A gradual but inevitable descent into cricket-based loathing and bile.

England vs. South Africa, Fourth ODI: Review

Posted on September 3, 2012 by in 40/50-over

South Africa 220/8 (50/50 overs) (Amla 45; Tredwell 3/35, Bopara 2/34)
England 224/4 (46.4/50 overs) (Bell 88, Trott 48; Steyn 2/47)

England won by six wickets


In a word


In more words

England triumphed in one of the great rubbish ODI’s to ensure they could not lose the series and would remain in the exceptionally uncoveted number one spot for the remainder of the year. It was the sort of game that sent the audience frantically scrabbling for the remote control, but among the tedium England stretched their ‘not being rubbish in ODI’s’ run to almost a year. It’s easy to be disparaging about this side in limited overs cricket (and, to be honest, we’re still extremely confused by their success) but, ultimately, you can’t argue with results and since Alastair Cook took charge they have generally been very good in this form of the game. We can’t shake the feeling that they are the worst good ODI side in recent memory but this is the sort of match they excel at; restricting the opposition to a below-par score in helpful conditions and chasing it down in a monotonous, grinding sort of fashion.

The Lord’s crowd enjoy another nail-biting finish.

This has been a series of the unheralded (that’s just a polite way of saying ‘rubbish’, isn’t it?) bowler; following on from Samit Patel at the Rose Bowl and Ravi Bopara and Jade Dernbach at the Oval came James Tredwell at Lord’s. Having begun the day seemingly on a quest to be made an honorary Australian citizen by dropping two absolute sitters off Steven Finn, Tredwell came back to bowl a tidy spell in which he drew the South African middle-order into throwing their wickets away. It would take being beaten to within an inch of our lives for any of us to become fans of the man – our main issue with his continual selection is that surely this summer’s games present the perfect opportunity for the next generation of spinner to be given a chance instead – but he rarely lets England down. On a similar note, at some point public opinion is going to have to lay off Craig Kieswetter, who has been improving steadily throughout the year, and, after another good performance, that time is now.

You show ’em, Craig.

You might’ve noticed that we’ve made no real reference to England’s batting. That’s because it was the sort of innings which makes you re-think your entire life and we certainly don’t ever want to relive it again.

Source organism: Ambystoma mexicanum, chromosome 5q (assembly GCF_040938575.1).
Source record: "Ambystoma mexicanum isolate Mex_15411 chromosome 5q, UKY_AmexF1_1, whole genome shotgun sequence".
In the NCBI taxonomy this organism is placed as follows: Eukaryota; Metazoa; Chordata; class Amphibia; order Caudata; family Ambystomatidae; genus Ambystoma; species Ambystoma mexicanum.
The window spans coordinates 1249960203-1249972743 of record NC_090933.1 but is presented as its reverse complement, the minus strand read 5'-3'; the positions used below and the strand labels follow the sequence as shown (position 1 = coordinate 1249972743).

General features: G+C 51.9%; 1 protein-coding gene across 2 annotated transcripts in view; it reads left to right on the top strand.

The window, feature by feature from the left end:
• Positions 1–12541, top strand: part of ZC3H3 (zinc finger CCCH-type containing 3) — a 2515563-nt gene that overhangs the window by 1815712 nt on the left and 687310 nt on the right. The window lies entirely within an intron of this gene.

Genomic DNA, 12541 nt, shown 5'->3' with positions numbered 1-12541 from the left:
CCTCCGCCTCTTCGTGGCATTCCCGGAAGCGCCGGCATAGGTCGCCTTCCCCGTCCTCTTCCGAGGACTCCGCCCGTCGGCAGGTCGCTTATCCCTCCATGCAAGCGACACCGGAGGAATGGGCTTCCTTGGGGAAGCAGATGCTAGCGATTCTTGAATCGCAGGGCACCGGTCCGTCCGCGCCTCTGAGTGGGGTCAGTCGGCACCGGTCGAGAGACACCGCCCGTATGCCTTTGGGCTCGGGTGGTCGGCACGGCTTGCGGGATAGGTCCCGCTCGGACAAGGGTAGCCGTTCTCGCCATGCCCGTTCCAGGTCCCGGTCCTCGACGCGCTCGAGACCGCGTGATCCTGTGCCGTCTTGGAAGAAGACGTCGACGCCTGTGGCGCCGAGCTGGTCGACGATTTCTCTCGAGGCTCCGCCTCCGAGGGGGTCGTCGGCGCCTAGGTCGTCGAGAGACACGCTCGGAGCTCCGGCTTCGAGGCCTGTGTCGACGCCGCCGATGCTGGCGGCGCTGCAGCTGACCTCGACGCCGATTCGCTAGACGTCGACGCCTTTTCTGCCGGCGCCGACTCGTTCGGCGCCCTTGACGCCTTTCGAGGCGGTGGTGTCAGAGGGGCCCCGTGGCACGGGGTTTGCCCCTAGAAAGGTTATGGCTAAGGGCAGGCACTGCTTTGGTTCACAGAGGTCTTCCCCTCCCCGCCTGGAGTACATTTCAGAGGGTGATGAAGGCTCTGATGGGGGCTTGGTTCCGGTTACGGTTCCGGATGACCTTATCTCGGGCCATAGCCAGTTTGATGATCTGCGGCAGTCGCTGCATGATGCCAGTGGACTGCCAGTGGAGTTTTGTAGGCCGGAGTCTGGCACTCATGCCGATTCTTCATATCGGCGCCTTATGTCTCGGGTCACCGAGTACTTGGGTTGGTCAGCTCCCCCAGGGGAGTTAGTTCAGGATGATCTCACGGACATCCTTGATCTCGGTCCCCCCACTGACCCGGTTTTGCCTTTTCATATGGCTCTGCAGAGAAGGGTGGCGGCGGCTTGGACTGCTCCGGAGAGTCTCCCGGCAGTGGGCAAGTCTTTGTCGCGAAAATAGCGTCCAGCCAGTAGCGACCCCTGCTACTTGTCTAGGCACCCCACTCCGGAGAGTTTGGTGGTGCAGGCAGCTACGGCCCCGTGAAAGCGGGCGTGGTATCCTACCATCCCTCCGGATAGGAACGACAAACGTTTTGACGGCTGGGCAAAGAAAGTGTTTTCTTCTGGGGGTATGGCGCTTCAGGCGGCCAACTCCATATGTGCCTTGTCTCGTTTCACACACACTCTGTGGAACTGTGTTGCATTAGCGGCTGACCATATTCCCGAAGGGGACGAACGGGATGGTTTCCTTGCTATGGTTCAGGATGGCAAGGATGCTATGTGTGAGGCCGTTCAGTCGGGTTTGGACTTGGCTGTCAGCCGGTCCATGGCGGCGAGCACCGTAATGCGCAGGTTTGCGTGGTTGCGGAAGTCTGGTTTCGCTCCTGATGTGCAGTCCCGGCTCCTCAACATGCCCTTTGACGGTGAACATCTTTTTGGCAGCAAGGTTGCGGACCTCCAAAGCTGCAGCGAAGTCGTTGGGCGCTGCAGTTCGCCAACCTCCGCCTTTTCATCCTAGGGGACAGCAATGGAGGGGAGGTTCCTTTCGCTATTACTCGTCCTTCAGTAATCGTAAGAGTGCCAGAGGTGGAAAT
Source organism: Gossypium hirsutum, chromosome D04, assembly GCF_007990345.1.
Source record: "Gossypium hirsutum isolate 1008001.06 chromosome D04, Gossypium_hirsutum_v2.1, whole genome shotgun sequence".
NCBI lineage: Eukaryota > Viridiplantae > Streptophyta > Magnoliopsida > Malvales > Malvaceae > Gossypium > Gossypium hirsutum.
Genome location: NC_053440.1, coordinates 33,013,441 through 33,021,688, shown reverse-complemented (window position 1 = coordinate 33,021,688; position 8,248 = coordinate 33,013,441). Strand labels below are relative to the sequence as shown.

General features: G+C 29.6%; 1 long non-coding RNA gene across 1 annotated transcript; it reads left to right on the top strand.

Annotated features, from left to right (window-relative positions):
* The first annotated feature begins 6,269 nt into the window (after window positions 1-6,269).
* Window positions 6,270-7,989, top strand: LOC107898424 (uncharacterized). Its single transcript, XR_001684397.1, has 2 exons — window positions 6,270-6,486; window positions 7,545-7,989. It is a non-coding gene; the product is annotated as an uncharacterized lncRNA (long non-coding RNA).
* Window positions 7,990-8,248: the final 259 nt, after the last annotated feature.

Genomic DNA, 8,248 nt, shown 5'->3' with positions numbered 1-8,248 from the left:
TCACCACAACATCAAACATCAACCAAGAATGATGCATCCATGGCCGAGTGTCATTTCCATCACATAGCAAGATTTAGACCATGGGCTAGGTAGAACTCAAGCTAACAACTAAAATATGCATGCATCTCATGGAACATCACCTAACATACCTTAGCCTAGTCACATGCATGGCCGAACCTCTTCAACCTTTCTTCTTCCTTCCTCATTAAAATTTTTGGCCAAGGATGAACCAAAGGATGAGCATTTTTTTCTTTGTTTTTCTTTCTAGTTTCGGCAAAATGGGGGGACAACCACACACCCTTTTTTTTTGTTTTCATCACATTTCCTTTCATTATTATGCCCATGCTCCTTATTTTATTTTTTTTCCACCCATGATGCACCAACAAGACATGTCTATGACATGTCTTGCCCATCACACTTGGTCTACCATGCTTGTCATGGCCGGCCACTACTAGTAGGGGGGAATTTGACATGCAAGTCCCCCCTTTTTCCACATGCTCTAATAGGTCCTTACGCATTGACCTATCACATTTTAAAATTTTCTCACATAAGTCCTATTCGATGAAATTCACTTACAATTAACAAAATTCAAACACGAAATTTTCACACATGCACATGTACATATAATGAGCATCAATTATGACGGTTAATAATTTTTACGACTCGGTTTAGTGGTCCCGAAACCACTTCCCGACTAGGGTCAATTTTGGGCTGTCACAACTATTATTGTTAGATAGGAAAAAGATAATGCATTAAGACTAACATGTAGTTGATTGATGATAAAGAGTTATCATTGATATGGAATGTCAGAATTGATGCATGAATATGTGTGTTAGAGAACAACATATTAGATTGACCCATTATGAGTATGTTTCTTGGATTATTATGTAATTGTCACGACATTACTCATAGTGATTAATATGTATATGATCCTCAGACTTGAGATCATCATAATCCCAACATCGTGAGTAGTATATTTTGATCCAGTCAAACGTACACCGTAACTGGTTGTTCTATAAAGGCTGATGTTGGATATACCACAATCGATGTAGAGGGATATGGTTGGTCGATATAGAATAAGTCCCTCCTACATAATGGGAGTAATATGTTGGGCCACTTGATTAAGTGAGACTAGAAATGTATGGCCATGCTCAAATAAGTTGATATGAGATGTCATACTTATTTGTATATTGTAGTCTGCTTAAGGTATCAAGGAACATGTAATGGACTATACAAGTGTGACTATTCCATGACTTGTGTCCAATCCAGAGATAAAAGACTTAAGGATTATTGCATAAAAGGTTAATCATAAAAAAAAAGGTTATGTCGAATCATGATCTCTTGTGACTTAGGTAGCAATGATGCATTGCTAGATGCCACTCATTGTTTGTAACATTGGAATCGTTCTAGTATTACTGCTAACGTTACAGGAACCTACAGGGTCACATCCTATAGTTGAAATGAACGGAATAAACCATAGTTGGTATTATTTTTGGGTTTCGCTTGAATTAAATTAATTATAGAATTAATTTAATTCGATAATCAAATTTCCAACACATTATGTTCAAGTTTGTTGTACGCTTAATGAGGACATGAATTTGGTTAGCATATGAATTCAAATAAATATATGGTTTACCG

As for the South Africans, all this series has done is reinforce the point we touched on in the preview; that their side is a strange mix of excellence and also-rans. When they are at full strength they look imposing but their squad players are surprisingly weak. Dean Elgar and Ryan McLaren look well short of the sort of quality they should be expecting while the likes of Faf du Plessis and Robin Peterson should probably be the fill-in guys rather than first choice. It’s not a particularly serious problem right now but could be the sort of issue that becomes one over the course of a World Cup.

Their other quandary at the moment revolves around AB de Villiers, whose talents they are spectacularly failing to properly utilise. He shouldn’t be ‘keeping in either Test or ODI cricket in the long term – especially if he’s going to be captaining both in the foreseeable future. He hasn’t looked in great form all summer, a fact hidden by the success of the side as a whole for the most part but which is now becoming quite apparent when they need him most. They should release him from the burden of the gloves; they could bring in Thami Tsolikele, Morne van Wyk, that fellow who did the job when they lost to Zimbabwe or perhaps even a one-eyed Mark Boucher. Whoever they chose would improve the side purely by enabling his batting to flourish. Although we don’t really recommend bringing Boucher back – cyclopes don’t have a great record at international level (and yes that is the correct pluralisation – we looked it up).

Victoria Pendleton: definitely not a cyclops.

Outlook for Wednesday

One of the great one day series comes to an end at Trent Bridge later in the week, before we embark on a month-long T20 bonanza which takes us from Durham to Colombo via the picturesque hamlet of Birmingham. England will probably have to do without Jonathan Trott’s explosive hitting, meaning they’ll have to find someone else to pick instead of Jonny Bairstow and Ravi Bopara will be free to continue scoring as few runs as humanly possible for a little while yet. We’d still like to see Chris Woakes get an actual game but are resigned to the fact Martin McCague will probably get a gig before he does. Assuming Morne Morkel has recovered from his bruised bum the tourists will have a full compliment to chose from as they attempt to wrestle the Natwest/whoever sponsors this things nowadays (Kingfisher Beer? – Ed) trophy from England’s grasp.


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